COLOMBO (Reuters) - The Sri Lankan government's top peace broker, a candidate to become the next U.N. secretary-general, resigned on Wednesday, a week before a presidential election.
Jayantha Dhanapala, head of the government's Secretariat for Coordinating the Peace Process, will step down at the end of November, the secretariat's deputy secretary general, John Gooneratne, told Reuters.
"He was appointed by the government and there's an election coming, and he feels whoever comes in should have their own choice," Gooneratne added.
Outgoing President Chandrika Kumaratunga had accepted the resignation.
"He has other plans that he needs to work on," Gooneratne said, referring to Dhanapala's publicly announced bid to succeed U.N. Secretary-General Kofi Annan.
Dhanapala's resignation comes just days ahead of the November 17 presidential vote, which pivots on how to jumpstart Sri Lanka's bid to convert a 2002 truce with the Tamil Tigers into a definitive end to a two-decade civil war that killed more than 64,000 people.
However, peace talks have been suspended since the Liberation Tigers of Tamil Eelam (LTTE) pulled out of them in 2003, and Dhanapala's departure was not expected to have any immediate impact.
Kumaratunga is in the twilight of her second term and cannot run again, leaving Prime Minister Mahinda Rajapakse and main opposition leader Ranil Wickremesinghe to face off for the presidency in a race seen too close to call.
PEACE BID DEADLOCKED
However, the peace process that Dhanapala helped marshal is at its lowest ebb since the truce was brokered, strained by a rash of attacks that the rebels and military blame on each other and which culminated in the August assassination of the foreign minister.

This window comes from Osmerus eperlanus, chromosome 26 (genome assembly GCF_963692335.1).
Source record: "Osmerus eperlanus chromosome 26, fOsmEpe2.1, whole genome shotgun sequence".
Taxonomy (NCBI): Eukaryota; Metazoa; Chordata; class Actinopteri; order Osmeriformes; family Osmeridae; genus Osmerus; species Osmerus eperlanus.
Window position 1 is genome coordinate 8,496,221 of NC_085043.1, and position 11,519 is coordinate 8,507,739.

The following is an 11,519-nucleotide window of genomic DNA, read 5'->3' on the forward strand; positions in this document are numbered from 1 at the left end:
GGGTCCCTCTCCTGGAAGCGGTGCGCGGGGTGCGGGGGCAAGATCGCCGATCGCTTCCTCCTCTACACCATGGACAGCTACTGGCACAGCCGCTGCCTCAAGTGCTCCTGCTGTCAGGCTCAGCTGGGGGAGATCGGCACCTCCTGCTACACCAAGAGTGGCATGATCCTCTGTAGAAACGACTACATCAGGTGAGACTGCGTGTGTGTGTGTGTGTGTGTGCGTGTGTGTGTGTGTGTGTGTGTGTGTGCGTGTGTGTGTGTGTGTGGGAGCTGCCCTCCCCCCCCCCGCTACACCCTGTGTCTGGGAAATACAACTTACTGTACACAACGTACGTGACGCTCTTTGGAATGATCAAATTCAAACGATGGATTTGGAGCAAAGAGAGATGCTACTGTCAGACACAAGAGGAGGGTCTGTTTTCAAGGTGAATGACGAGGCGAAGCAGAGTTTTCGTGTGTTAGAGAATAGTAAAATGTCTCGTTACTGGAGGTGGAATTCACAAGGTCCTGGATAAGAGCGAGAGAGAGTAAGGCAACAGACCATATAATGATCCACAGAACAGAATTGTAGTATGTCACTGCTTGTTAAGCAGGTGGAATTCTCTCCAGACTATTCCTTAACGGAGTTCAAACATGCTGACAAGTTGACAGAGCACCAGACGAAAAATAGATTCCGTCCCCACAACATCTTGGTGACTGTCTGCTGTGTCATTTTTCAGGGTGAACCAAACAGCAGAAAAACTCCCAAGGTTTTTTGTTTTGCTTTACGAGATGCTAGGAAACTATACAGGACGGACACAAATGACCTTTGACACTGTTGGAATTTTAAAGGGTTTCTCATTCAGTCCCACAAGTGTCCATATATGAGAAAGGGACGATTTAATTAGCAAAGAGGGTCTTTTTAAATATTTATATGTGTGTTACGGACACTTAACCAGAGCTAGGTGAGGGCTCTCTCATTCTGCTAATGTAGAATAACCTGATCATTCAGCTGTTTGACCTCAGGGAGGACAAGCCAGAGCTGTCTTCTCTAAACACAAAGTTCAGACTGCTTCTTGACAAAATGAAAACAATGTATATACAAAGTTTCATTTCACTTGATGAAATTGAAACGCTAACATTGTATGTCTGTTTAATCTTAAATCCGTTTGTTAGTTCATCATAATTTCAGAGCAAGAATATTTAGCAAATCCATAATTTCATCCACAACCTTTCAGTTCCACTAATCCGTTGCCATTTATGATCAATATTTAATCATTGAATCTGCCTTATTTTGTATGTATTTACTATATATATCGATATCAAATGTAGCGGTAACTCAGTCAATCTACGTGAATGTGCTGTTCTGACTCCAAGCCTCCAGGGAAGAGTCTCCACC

The Tigers, who deny involvement in the killing, are refusing to resume peace talks because they are not ready for a long-term deal, analysts say.
The Tigers, who have de facto rule over the 15 percent of Sri Lanka they control, want to carve out a homeland for minority Tamils, who they say are discriminated against by Sri Lanka's majority Sinhalese and are striving for autonomy.
Truce monitors say a return to a full-blown war is unlikely, but analysts expect the peace impasse to continue whoever wins the election.
Dhanapala angered the Tigers in August when he said the government would not subdue a splinter rebel faction which is mounting attacks against the mainstream guerrillas in the east.
The Tigers accuse the military of helping the Karuna faction, a charge the military denies, and insist the government abide by the cease-fire and disarm paramilitaries.
"They do not qualify as a paramilitary group because they were not there prior to the cease-fire agreement ... This is an internal problem of the LTTE," Dhanapala said at the time.